“A dark money group launched in February to support former Rep. Lou Barletta (R) in the Republican primary for Pennsylvania governor is now… attacking him on social media,” the Philadelphia Inquirer reports.
NEW YORK GOVERNOR. The state Board of Elections ruled Monday that both 2014 nominee Rob Astorino and former Trump White House staffer Andrew Giuliani had submitted enough valid signatures to appear on the June Republican primary ballot despite a challenge by one of their intra-party rivals, Rep. Lee Zeldin. The field also includes wealthy businessman Harry Wilson, whose petitions were not contested by anyone.
NORTH CAROLINA U.S. SENATOR. Rep. Ted Budd’s allies at the Club for Growth are out with a new survey from WPA Intelligence that shows him defeating former Gov. Pat McCrory 43-23 in the May 17 Republican primary, which is an improvement from the congressman’s 44-31 edge a little less than a month ago.
RHODE ISLAND GOVERNOR. Campaign finance reports are in covering the first quarter of 2022, and WPRI has rounded up the totals for all the notable Democratic contenders:
- former CVS executive Helena Foulkes: $900,000 raised, additional $400,000 self-funded, $1.5 million cash-on-hand
- Gov. Dan McKee: $427,000 raised, $1.1 million cash-on-hand
- Secretary of State Nellie Gorbea: $378,000 raised, $896,000 cash-on-hand
- former Secretary of State Matt Brown: $110,000 raised, $79,000 cash-on-hand
Businesswoman Ashley Kalus, who is the only major Republican contender, took in a mere $13,000 from donors but self-funded another $500,000, which left her with $410,000 available at the end of March.
NEW HAMPSHIRE U.S. SENATOR. Democratic Sen. Maggie Hassan is using her first TV ad of the campaign to tell the audience, “I am taking on members of my own party to push a gas tax holiday, and I am pushing Joe Biden to release more of our oil reserves. That’s how we lower costs and get through these times.”
GEORGIA GOVERNOR. Republican firm InsiderAdvantage’s new poll for Fox5 Atlanta shows Gov. Brian Kemp fending off former Sen. David Perdue 54-38 in the May 24 Republican primary, which is a big improvement from the incumbent’s 44-35 lead two months ago. Every poll we’ve seen in the last few weeks has found Kemp taking the majority he needs to avert a June runoff.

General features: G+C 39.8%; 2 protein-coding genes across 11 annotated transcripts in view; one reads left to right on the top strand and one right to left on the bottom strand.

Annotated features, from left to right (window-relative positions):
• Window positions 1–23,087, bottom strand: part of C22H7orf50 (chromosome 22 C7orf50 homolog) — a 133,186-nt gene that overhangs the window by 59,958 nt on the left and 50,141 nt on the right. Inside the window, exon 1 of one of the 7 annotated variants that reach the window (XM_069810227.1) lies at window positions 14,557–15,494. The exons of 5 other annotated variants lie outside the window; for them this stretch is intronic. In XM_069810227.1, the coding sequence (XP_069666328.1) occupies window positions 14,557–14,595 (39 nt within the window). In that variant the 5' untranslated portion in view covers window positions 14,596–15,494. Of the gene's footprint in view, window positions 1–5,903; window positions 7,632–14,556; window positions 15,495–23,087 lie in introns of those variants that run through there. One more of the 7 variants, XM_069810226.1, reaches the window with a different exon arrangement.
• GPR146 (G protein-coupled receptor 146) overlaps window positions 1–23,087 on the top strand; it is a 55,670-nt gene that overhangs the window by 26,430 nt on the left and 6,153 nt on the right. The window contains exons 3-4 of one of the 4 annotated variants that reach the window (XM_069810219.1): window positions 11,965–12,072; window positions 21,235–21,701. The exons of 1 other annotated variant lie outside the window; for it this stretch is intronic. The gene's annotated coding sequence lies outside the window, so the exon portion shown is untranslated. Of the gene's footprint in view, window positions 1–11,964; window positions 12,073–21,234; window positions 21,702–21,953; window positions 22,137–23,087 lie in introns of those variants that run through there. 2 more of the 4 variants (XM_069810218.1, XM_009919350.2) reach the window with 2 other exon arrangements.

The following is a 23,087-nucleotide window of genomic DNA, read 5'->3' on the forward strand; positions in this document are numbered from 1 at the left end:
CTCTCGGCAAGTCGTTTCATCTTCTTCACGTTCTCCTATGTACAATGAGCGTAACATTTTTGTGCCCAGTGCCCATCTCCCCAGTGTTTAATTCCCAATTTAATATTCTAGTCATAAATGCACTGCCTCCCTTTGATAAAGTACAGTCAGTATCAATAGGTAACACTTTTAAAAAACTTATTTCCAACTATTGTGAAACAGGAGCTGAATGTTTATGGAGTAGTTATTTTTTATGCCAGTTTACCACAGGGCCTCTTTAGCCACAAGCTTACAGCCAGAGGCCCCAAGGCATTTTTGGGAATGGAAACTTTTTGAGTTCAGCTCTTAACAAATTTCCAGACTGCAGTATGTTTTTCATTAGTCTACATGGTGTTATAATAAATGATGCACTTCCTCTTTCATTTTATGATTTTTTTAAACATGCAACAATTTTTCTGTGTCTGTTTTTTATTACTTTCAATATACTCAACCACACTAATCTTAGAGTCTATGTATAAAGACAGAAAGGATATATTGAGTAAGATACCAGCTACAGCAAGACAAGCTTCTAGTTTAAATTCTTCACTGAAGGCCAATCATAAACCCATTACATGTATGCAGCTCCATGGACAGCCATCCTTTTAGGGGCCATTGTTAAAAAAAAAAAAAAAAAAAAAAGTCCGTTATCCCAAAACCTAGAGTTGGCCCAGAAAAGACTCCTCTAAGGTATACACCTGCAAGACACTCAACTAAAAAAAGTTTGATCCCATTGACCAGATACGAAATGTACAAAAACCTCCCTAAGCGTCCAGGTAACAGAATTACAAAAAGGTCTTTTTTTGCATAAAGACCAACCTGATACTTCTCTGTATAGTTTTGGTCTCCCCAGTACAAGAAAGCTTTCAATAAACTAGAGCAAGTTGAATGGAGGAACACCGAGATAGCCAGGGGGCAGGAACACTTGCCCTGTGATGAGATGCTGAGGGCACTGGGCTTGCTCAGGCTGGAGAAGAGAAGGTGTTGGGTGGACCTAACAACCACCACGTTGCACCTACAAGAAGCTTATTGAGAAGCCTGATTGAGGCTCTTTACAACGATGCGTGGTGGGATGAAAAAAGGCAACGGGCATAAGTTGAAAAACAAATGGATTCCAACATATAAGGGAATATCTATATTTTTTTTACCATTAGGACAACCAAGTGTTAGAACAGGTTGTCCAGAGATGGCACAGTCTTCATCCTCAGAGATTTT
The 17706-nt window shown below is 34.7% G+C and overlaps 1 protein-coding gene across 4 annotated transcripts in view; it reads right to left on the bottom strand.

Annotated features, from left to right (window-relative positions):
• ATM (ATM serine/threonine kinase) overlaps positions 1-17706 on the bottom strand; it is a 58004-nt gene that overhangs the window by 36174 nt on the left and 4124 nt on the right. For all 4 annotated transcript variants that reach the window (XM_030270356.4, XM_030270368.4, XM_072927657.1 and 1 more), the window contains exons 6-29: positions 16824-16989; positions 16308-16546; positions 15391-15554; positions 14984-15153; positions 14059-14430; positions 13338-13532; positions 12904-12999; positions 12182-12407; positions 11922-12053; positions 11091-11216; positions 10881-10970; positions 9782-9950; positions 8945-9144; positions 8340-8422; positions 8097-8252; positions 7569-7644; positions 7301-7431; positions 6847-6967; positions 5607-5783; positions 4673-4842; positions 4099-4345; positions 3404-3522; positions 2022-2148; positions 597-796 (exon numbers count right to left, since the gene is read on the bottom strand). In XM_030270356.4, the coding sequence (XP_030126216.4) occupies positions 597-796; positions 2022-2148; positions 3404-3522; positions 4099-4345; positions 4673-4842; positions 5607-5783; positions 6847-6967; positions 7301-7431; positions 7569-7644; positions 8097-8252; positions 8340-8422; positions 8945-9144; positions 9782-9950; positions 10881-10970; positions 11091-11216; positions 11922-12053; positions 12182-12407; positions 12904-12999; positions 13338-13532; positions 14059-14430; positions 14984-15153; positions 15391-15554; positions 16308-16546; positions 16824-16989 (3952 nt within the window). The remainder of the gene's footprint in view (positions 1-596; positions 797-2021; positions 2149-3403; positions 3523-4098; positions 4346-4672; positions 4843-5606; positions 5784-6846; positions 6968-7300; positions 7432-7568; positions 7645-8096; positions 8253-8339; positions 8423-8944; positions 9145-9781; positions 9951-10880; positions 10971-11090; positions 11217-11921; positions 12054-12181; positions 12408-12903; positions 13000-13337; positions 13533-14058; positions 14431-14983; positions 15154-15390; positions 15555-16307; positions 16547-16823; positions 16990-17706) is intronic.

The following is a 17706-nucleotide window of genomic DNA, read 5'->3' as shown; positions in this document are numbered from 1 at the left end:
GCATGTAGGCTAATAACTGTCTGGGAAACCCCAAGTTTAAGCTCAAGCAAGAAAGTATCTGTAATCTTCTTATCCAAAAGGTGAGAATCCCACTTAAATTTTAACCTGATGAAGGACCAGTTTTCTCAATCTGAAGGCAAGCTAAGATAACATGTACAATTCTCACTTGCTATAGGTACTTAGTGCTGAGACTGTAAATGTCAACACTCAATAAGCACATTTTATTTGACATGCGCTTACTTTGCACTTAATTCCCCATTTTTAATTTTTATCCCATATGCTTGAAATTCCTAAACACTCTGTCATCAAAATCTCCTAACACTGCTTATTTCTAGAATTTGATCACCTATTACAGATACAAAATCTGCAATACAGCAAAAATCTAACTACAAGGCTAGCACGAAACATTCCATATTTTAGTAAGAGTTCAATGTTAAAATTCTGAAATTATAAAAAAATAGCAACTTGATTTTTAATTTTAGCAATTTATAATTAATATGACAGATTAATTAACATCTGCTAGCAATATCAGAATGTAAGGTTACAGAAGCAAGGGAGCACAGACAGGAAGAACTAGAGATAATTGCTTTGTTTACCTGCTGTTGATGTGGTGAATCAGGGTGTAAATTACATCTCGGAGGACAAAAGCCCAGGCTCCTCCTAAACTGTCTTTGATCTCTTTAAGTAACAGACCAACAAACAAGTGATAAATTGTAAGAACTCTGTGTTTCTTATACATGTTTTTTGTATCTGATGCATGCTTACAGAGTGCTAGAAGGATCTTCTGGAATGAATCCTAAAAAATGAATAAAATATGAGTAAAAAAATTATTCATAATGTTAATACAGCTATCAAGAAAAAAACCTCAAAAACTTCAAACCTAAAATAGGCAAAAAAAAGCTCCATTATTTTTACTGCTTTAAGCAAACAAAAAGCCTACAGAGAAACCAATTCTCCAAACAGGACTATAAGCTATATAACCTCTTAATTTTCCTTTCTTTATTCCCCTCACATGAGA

HAWAII GOVERNOR. Former Ultimate Fighting Championship champion B.J. Penn has declared that he’ll seek the Republican nomination to lead heavily Democratic Hawaii, an announcement that the mask and vaccine mandate foe naturally made to podcaster Joe Rogan. The UFC forbade Penn from fighting again in 2019 after videos showed him involved in a bar brawl, though he was not arrested or charged.
IDAHO GOVERNOR and ATTORNEY GENERAL. Idaho Dispatch last month released a mid-April survey from Zoldak Research, a firm we haven’t previously encountered, that shows incumbent Brad Little turning back Lt. Gov. Janice McGeachin 60-29 in the May 17 Republican primary. We haven’t seen any other polls all year testing Little’s prospects against McGeachin, a far-right favorite who sports Trump’s endorsement.
But the news isn’t good for five-term Attorney General Lawrence Wasden, as Zoldak shows former Rep. Raúl Labrador narrowly leading him 36-33. The Club For Growth, which is running commercials attacking Wasden, publicized an internal back in March that had Labrador ahead by a large 35-14 in the GOP nomination contest.
KENTUCKY GOVERNOR. State Agriculture Commissioner Ryan Quarles said Saturday that he was entering next year’s Republican primary to take on Democratic Gov. Andy Beshear. Quarles’ only notable intra-party foe so far is state Auditor Mike Harmon, who has struggled to raise money, but considerably more Bluegrass State Republicans are eyeing the contest: Secretary of State Michael Adams, who himself hasn’t quite ruled it out, mused, “I think we’re going to need more paper for the ballots.”
And while we hadn’t previously heard state Sen. Ralph Alvarado mentioned as a possibility, the Associated Press reports that he’s indeed considering. Alvarado became incumbent Matt Bevin’s running mate in 2019 after the then-governor ejected Lt. Gov. Jenean Hampton from his ticket, but the duo narrowly lost to Beshear and Jacqueline Coleman.
MASSACHUSETTS GOVERNOR. Suffolk University, working on behalf of the Boston Globe, is out with the first survey we’ve seen of the general election to succeed retiring Republican incumbent Charlie Baker, and it finds Massachusetts Democrats well-positioned to retake the governorship after eight years. Attorney General Maura Healey leads both former state Rep. Geoff Diehl and wealthy businessman Chris Doughty 54-27 and 55-25, respectively, while state Sen. Sonia Chang-Díaz outpaces them 45-29 and 43-27.
The school also tests out an extremely hypothetical scenario where Baker runs for re-election as an independent and has him beating Healey 37-28, with 17% going to the Trump-endorsed Diehl. Baker, though, has shown no obvious interest in abandoning either his party or his retirement plans.
WISCONSIN GOVERNOR. Democratic incumbent Tony Evers has launched a $3.5 million opening ad buy, and his first spot commends him for saving jobs, improving public schools and roads, and working “with Republicans and Democrats to pass middle class income-tax relief.”